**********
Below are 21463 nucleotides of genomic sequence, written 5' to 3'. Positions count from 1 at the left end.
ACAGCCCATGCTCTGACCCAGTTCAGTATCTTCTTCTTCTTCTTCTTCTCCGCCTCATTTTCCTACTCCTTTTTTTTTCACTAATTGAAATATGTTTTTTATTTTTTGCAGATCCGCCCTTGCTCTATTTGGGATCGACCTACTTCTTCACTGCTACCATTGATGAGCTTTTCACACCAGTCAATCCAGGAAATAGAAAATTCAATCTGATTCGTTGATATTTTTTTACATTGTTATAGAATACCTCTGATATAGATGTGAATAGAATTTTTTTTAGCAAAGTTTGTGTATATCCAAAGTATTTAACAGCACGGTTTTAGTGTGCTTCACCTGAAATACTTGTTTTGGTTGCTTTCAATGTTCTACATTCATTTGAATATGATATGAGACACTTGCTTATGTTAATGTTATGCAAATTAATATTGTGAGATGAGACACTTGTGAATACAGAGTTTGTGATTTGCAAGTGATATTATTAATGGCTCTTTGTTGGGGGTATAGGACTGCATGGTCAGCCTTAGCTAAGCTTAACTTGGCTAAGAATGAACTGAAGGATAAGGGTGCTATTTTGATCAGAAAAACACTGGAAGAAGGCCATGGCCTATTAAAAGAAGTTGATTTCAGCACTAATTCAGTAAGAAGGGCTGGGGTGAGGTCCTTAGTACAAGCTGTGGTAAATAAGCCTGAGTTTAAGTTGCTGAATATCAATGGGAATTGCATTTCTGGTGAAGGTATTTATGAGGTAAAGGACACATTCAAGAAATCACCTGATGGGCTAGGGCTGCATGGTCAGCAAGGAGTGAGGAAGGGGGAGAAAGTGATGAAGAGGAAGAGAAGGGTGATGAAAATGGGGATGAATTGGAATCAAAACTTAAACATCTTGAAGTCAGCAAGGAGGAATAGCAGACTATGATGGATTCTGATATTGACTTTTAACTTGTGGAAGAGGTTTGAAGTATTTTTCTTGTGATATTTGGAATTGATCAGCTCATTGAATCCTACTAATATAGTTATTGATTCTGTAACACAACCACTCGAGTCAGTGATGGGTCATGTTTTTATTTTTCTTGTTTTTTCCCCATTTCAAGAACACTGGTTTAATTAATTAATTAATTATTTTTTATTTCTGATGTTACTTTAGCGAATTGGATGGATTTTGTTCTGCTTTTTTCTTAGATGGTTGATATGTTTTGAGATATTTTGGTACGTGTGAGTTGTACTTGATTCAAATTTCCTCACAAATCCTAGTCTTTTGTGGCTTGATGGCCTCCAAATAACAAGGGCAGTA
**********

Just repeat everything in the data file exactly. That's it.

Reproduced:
Below are 21463 nucleotides of genomic sequence, written 5' to 3'. Positions count from 1 at the left end.
ACAGCCCATGCTCTGACCCAGTTCAGTATCTTCTTCTTCTTCTTCTTCTCCGCCTCATTTTCCTACTCCTTTTTTTTTCACTAATTGAAATATGTTTTTTATTTTTTGCAGATCCGCCCTTGCTCTATTTGGGATCGACCTACTTCTTCACTGCTACCATTGATGAGCTTTTCACACCAGTCAATCCAGGAAATAGAAAATTCAATCTGATTCGTTGATATTTTTTTACATTGTTATAGAATACCTCTGATATAGATGTGAATAGAATTTTTTTTAGCAAAGTTTGTGTATATCCAAAGTATTTAACAGCACGGTTTTAGTGTGCTTCACCTGAAATACTTGTTTTGGTTGCTTTCAATGTTCTACATTCATTTGAATATGATATGAGACACTTGCTTATGTTAATGTTATGCAAATTAATATTGTGAGATGAGACACTTGTGAATACAGAGTTTGTGATTTGCAAGTGATATTATTAATGGCTCTTTGTTGGGGGTATAGGACTGCATGGTCAGCCTTAGCTAAGCTTAACTTGGCTAAGAATGAACTGAAGGATAAGGGTGCTATTTTGATCAGAAAAACACTGGAAGAAGGCCATGGCCTATTAAAAGAAGTTGATTTCAGCACTAATTCAGTAAGAAGGGCTGGGGTGAGGTCCTTAGTACAAGCTGTGGTAAATAAGCCTGAGTTTAAGTTGCTGAATATCAATGGGAATTGCATTTCTGGTGAAGGTATTTATGAGGTAAAGGACACATTCAAGAAATCACCTGATGGGCTAGGGCTGCATGGTCAGCAAGGAGTGAGGAAGGGGGAGAAAGTGATGAAGAGGAAGAGAAGGGTGATGAAAATGGGGATGAATTGGAATCAAAACTTAAACATCTTGAAGTCAGCAAGGAGGAATAGCAGACTATGATGGATTCTGATATTGACTTTTAACTTGTGGAAGAGGTTTGAAGTATTTTTCTTGTGATATTTGGAATTGATCAGCTCATTGAATCCTACTAATATAGTTATTGATTCTGTAACACAACCACTCGAGTCAGTGATGGGTCATGTTTTTATTTTTCTTGTTTTTTCCCCATTTCAAGAACACTGGTTTAATTAATTAATTAATTATTTTTTATTTCTGATGTTACTTTAGCGAATTGGATGGATTTTGTTCTGCTTTTTTCTTAGATGGTTGATATGTTTTGAGATATTTTGGTACGTGTGAGTTGTACTTGATTCAAATTTCCTCACAAATCCTAGTCTTTTGTGGCTTGATGGCCTCCAAATAACAAGGGCAGTA